By Cameron Rasmusson and McCalee Cain
Reader Staff and Intern
Growing pains are inevitable, but some hurt more than others.
For Sandpoint, housing has been a persistent source of pressure as growing businesses attract new families into the area. It’s a problem with no easy answer. Numerous factors influence housing availability, and depending on one’s circumstances require different types of housing.
Perhaps no group presently faces a more challenging market than those looking for affordable rentals. And it’s a market that grows thinner as more property owners choose to sell their homes to retirees or utilize them for short-term and vacation rentals.
“(The market) is super competitive,” said Evan Metz, a local renter. “We would check Sandpoint Online, Craigslist, the newspapers, Facebook. We had a whole circuit of probably six different places we would check, and we had a schedule to check them three times a day. And there were hundreds of other people doing the exact same thing.”
This is not a problem exclusive to Sandpoint. According to Sandpoint City Administrator Jennifer Stapleton, cities across the region and particularly tourist communities are struggling to maintain sufficiently diverse housing. Sandpoint Planning and Economic Development Director Aaron Qualls said that the “missing middle,” a shortage of multi-unit or clustered housing configurations typically occupied by workforce members and young families, is a problem not just locally but nationwide.
“There’s not a lot of inventory,” said Ned Brandenberger, president of Sandpoint Property Rentals. “The rental market is very tight, and therefore it’s tough to find a rental. It’s especially tough for people that may have had some trouble with their credit in the past, or some problems making payments on rent. Those are the kind of people that are hurt the worst.”
The problem ultimately boils down to a simple economic principle: too much demand and not enough supply. According to census data, Sandpoint grew by 5 percent between 2016 and 2017, an astonishing jump from its historically typical growth of 1 percent annually. That makes Sandpoint the seventh-fastest-growing “micropolitan” area – a population base of fewer than 50,000 people – in the country.
“From a renter’s perspective, it’s very difficult to find housing (right now),” said Maddie Gill, a Realtor and landlord. “It’s almost becoming a retirement community, with more home ownership and higher rates. The lack of housing is kind of pushing people out of town.”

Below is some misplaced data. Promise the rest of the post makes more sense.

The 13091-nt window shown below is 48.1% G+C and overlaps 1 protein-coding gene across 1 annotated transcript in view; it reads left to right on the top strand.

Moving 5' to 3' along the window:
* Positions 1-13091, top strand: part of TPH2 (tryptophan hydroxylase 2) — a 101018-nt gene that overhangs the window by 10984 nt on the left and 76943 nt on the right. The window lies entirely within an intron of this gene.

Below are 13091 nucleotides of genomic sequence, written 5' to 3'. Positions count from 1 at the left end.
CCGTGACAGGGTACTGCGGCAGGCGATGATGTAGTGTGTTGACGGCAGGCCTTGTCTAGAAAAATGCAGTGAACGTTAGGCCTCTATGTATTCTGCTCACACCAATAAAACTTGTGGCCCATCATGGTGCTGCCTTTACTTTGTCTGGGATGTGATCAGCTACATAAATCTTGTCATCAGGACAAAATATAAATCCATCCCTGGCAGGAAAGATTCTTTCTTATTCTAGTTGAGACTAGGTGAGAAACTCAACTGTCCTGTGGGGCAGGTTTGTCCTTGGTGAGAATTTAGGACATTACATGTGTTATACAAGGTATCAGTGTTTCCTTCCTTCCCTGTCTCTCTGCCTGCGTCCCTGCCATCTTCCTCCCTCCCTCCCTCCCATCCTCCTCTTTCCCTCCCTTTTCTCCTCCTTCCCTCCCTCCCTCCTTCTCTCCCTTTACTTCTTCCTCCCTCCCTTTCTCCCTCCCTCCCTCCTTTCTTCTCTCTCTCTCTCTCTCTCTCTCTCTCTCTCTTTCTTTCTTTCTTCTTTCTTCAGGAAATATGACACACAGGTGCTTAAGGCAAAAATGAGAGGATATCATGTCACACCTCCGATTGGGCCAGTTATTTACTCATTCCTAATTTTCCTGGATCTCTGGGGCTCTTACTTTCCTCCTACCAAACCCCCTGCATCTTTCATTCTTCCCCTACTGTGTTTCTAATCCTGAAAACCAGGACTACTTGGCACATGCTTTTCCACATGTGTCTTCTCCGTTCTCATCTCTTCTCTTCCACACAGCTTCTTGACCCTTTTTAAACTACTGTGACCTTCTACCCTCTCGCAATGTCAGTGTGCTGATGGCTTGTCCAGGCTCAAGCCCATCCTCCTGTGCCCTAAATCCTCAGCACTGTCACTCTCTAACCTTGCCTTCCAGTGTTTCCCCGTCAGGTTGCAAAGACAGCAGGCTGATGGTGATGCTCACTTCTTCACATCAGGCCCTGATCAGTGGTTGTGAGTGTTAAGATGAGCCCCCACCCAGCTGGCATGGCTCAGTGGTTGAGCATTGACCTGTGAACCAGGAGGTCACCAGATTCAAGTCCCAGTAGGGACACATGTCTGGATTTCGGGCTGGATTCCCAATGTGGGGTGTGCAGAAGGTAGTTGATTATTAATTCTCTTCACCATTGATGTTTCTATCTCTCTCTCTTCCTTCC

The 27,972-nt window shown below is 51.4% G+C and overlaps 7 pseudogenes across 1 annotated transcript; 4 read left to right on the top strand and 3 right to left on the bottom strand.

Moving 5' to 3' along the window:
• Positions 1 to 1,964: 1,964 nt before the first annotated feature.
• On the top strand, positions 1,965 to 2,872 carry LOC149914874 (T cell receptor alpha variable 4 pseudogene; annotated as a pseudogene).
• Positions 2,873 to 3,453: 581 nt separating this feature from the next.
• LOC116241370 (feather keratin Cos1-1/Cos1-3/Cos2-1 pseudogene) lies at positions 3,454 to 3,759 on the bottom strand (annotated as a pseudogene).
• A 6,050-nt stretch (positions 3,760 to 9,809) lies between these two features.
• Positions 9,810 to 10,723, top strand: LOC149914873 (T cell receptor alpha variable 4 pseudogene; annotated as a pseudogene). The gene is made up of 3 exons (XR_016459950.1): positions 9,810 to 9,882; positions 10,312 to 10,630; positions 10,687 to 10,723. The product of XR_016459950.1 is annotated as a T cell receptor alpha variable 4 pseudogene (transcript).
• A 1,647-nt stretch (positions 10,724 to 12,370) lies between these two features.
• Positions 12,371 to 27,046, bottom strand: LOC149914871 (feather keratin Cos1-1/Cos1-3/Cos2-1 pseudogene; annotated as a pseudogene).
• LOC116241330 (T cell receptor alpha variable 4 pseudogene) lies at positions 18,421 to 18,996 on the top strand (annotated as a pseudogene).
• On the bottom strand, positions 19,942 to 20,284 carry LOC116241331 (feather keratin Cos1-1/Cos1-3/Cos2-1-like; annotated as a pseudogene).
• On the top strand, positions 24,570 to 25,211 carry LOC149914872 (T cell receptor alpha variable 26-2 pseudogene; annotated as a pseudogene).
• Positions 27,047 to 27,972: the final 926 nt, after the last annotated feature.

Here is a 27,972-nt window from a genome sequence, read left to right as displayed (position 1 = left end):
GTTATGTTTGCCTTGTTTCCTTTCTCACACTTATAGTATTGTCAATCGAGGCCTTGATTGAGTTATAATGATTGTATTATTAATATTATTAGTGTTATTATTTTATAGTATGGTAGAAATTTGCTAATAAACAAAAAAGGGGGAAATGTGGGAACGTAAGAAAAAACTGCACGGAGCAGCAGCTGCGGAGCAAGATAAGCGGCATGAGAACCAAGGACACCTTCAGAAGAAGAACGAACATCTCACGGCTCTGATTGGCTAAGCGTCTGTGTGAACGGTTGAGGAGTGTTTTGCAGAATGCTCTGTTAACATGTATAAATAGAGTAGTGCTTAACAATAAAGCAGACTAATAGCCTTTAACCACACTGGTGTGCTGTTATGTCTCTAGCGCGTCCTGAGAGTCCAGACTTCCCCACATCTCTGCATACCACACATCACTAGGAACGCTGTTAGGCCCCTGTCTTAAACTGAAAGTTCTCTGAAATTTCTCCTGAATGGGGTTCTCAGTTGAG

The simple solution to a supply problem is to increase production, but that’s easier said than done. According to Stapleton, developers have recently been more conservative regionally about the projects they’re willing to undertake. What’s more, the building industry is suffering from a dearth of workers. Following the 2008 recession, Stapleton said there was a mass exodus out of the building industry, and it has yet to recover.
“Right now it’s that perfect tsunami (of bad circumstances),” Stapleton said.
Homeowners opting to use their properties for short-term or vacation rentals is another factor that reduces housing availability for long-term residents. Indeed, it’s one the city has worked to get a handle on for years, particularly when it comes to ensuring that short-term rentals pay the requisite taxes. According to Qualls, a new set of vacation rental policies may help address the situation. Under the new system, regulations on short-term rentals shift depending on whether or not the property is occupied by the homeowner.
“It’s actually a fairly innovative system,” Qualls said. “I think we’re leading in the state in this regard.”
Short-term rentals where the owner doesn’t occupy the property are managed by permits, which are capped to a maximum of 35 per residential zoning type. This helps ensure that taxes are collected and alleviates some of the neighborhood tensions that can result from a constant turnover of residents.
In the near future, the Sandpoint council members will also consider ramping up the city’s ability to enforce short-term rental laws on individuals who attempt to circumvent the system. According to Qualls, this has become a problem in many cities over the past several years, and there are now services that can detect when properties are being rented illegally. The city is considering the same service used by Bonner County, which uses a variety of technologies to pinpoint scofflaws.
“They can tell you who is operating a vacation rental and where it is, as well as provide reports with evidence like screen shots,” Qualls said.
Of course, while the city can work on initiatives to increase housing availability and affordability, there’s another side to that coin: wages. And that aspect of the dynamic is much more in the hands of the private sector.
Ultimately, Stapleton said this is an issue to be resolved not by the city alone, but by collaboration with other regional municipalities. For an issue with so many moving parts, it will take teamwork to identify effective practices and programs.
“At the end of the day there isn’t a simple solution,” she said. “This is one of the most multi-faceted issues out there.”
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